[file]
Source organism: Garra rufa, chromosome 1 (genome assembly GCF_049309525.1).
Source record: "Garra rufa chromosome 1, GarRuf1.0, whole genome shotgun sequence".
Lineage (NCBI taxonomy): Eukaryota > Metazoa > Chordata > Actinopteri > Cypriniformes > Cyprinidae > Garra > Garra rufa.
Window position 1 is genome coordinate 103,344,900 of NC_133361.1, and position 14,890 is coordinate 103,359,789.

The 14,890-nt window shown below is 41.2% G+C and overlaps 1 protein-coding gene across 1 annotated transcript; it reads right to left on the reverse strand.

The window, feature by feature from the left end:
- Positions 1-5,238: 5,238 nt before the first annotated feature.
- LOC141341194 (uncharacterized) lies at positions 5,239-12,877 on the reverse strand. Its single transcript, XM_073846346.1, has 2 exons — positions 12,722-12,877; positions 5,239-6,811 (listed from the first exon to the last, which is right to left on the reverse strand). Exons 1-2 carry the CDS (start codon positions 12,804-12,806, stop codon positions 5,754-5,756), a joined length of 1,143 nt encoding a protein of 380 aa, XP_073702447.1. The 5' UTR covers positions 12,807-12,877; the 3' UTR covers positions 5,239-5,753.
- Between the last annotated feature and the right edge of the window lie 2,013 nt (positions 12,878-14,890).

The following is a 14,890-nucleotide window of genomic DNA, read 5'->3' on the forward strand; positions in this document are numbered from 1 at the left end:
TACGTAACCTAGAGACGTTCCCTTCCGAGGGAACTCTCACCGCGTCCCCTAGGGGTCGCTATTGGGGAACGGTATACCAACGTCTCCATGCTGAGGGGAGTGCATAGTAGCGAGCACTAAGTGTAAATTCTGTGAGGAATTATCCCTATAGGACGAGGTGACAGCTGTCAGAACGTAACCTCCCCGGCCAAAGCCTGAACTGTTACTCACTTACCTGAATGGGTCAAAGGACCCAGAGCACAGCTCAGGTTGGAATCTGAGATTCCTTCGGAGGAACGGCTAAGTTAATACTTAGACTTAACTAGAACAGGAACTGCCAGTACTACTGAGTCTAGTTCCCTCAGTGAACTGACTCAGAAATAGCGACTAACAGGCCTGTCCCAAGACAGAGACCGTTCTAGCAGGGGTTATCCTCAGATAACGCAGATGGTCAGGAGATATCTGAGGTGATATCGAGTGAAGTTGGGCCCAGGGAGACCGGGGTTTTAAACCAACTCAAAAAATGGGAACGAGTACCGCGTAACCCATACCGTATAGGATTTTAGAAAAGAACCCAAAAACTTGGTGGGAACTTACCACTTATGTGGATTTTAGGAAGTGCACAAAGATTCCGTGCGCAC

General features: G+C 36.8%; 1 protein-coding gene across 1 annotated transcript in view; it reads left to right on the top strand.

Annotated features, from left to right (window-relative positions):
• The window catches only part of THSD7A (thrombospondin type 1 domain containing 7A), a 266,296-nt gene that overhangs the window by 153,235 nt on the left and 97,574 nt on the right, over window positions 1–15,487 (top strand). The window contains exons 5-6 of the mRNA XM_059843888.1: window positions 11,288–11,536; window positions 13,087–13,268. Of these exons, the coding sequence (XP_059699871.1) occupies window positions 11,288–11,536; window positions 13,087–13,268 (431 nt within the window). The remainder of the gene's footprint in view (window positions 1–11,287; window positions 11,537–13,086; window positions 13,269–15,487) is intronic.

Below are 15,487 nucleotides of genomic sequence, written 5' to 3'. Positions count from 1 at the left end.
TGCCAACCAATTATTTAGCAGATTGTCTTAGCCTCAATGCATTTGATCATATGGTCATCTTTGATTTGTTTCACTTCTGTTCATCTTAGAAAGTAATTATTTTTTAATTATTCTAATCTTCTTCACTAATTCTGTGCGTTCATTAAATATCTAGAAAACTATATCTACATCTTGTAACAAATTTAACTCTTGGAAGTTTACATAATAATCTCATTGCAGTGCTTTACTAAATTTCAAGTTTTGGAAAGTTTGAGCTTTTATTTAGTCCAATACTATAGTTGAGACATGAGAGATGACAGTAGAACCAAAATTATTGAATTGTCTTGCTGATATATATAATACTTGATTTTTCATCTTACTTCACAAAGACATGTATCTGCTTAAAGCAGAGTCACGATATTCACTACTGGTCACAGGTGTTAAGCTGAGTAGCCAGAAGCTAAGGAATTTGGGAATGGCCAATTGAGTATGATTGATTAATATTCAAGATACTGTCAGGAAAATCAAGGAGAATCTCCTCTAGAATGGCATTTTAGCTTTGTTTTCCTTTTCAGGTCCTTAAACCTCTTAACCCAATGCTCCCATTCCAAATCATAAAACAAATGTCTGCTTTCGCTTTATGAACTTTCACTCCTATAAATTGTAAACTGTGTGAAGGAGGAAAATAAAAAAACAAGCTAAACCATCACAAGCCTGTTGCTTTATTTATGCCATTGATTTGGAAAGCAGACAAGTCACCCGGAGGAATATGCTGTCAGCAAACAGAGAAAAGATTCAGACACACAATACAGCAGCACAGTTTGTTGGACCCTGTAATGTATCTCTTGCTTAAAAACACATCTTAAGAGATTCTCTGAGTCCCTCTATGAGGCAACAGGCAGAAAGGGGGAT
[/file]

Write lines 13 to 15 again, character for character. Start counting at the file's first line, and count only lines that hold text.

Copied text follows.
Annotated features, from left to right (window-relative positions):
• The window catches only part of THSD7A (thrombospondin type 1 domain containing 7A), a 266,296-nt gene that overhangs the window by 153,235 nt on the left and 97,574 nt on the right, over window positions 1–15,487 (top strand). The window contains exons 5-6 of the mRNA XM_059843888.1: window positions 11,288–11,536; window positions 13,087–13,268. Of these exons, the coding sequence (XP_059699871.1) occupies window positions 11,288–11,536; window positions 13,087–13,268 (431 nt within the window). The remainder of the gene's footprint in view (window positions 1–11,287; window positions 11,537–13,086; window positions 13,269–15,487) is intronic.

Below are 15,487 nucleotides of genomic sequence, written 5' to 3'. Positions count from 1 at the left end.